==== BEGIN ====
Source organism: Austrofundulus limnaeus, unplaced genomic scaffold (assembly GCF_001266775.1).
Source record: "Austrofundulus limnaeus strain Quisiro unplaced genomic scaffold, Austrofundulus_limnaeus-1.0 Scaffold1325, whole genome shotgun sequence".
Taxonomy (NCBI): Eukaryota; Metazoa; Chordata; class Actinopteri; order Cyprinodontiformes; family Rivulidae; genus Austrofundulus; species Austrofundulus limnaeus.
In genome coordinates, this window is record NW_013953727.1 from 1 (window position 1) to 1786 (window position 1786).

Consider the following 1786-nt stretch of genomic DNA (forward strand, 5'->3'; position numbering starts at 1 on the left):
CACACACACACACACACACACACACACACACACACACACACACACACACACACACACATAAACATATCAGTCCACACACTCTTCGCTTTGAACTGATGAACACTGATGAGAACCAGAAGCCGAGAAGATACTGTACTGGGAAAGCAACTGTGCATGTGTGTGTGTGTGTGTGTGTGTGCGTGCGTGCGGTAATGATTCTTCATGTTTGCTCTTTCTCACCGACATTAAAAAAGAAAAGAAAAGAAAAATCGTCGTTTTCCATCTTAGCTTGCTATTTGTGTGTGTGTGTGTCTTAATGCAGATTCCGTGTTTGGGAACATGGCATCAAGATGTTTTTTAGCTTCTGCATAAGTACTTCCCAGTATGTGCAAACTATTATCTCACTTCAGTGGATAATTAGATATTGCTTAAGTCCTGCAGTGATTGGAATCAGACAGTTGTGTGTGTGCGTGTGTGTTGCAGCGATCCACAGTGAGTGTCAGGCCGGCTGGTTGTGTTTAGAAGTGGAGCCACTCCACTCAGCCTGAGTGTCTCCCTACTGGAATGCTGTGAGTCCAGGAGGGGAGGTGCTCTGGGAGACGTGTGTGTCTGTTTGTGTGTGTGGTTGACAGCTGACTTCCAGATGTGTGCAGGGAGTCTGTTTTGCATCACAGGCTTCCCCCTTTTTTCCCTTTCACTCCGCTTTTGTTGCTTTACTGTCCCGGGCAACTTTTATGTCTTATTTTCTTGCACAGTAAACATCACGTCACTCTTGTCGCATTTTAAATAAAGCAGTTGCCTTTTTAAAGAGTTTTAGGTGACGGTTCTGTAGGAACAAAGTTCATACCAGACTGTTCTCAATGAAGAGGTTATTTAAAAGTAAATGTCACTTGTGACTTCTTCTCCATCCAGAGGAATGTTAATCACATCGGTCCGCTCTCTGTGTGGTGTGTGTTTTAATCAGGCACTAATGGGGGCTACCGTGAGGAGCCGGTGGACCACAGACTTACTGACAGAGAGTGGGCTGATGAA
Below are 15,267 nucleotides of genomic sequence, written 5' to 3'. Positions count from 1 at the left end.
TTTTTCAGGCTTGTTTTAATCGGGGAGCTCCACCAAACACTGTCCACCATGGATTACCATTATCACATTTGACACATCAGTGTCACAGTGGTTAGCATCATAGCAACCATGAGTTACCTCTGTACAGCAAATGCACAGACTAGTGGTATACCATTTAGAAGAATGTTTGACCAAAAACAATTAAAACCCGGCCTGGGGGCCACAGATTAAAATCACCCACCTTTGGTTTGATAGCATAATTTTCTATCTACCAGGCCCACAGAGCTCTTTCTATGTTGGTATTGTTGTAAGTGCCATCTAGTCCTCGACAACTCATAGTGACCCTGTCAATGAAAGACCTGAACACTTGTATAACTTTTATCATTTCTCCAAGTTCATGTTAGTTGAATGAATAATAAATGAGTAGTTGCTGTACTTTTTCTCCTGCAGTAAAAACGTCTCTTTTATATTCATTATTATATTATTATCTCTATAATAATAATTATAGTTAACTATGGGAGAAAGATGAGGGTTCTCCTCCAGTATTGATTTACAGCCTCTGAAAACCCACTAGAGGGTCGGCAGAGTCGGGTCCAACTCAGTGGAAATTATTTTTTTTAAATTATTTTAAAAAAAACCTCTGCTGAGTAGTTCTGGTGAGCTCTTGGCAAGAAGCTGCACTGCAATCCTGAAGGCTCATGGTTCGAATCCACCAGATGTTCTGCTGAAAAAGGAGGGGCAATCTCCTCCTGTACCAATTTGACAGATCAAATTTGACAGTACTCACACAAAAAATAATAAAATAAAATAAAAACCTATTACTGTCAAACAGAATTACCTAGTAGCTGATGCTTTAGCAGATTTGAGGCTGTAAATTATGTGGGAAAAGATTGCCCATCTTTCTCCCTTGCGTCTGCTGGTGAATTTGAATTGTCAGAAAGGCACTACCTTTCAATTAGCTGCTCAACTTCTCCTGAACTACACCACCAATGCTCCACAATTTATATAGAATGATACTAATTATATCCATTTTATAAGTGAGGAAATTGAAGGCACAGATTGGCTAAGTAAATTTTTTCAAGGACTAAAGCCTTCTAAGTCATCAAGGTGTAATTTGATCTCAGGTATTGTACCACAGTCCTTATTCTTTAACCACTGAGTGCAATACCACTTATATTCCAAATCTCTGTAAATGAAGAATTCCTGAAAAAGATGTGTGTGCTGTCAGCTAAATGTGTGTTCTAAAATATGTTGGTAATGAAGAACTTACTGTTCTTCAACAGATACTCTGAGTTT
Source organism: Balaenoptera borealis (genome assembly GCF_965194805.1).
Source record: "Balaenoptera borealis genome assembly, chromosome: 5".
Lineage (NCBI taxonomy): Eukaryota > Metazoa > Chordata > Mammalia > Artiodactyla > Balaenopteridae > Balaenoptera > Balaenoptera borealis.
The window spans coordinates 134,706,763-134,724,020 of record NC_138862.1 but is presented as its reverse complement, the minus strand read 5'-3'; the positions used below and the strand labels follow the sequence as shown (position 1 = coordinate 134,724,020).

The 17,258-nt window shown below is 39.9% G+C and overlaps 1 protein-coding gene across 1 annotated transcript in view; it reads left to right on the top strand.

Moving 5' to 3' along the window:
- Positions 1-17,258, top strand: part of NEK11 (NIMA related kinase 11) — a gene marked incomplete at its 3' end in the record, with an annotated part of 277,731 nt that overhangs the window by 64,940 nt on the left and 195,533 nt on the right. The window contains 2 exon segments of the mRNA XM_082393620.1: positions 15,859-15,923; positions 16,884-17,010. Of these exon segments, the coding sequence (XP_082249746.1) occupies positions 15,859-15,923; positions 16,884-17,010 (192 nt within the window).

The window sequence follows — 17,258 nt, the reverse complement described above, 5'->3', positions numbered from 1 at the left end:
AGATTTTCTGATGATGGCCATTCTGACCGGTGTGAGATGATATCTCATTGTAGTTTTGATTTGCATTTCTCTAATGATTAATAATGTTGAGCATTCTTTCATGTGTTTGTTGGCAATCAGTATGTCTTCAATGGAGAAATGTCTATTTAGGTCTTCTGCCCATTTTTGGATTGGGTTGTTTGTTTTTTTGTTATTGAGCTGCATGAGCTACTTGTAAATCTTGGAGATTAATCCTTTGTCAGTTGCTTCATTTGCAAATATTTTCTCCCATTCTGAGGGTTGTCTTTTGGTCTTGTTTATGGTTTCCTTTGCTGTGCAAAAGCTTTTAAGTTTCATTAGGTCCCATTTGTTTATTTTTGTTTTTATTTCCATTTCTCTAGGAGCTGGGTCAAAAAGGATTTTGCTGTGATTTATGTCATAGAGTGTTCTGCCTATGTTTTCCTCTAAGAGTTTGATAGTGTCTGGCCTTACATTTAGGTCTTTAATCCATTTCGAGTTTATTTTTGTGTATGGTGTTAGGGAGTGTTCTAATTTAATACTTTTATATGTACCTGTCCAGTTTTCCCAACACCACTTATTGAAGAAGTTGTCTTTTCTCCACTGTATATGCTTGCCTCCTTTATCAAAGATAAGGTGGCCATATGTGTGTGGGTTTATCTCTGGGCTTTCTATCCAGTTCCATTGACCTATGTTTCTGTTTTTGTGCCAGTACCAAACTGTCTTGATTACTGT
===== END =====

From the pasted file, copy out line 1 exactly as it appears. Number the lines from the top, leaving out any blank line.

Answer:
Source organism: Austrofundulus limnaeus, unplaced genomic scaffold (assembly GCF_001266775.1).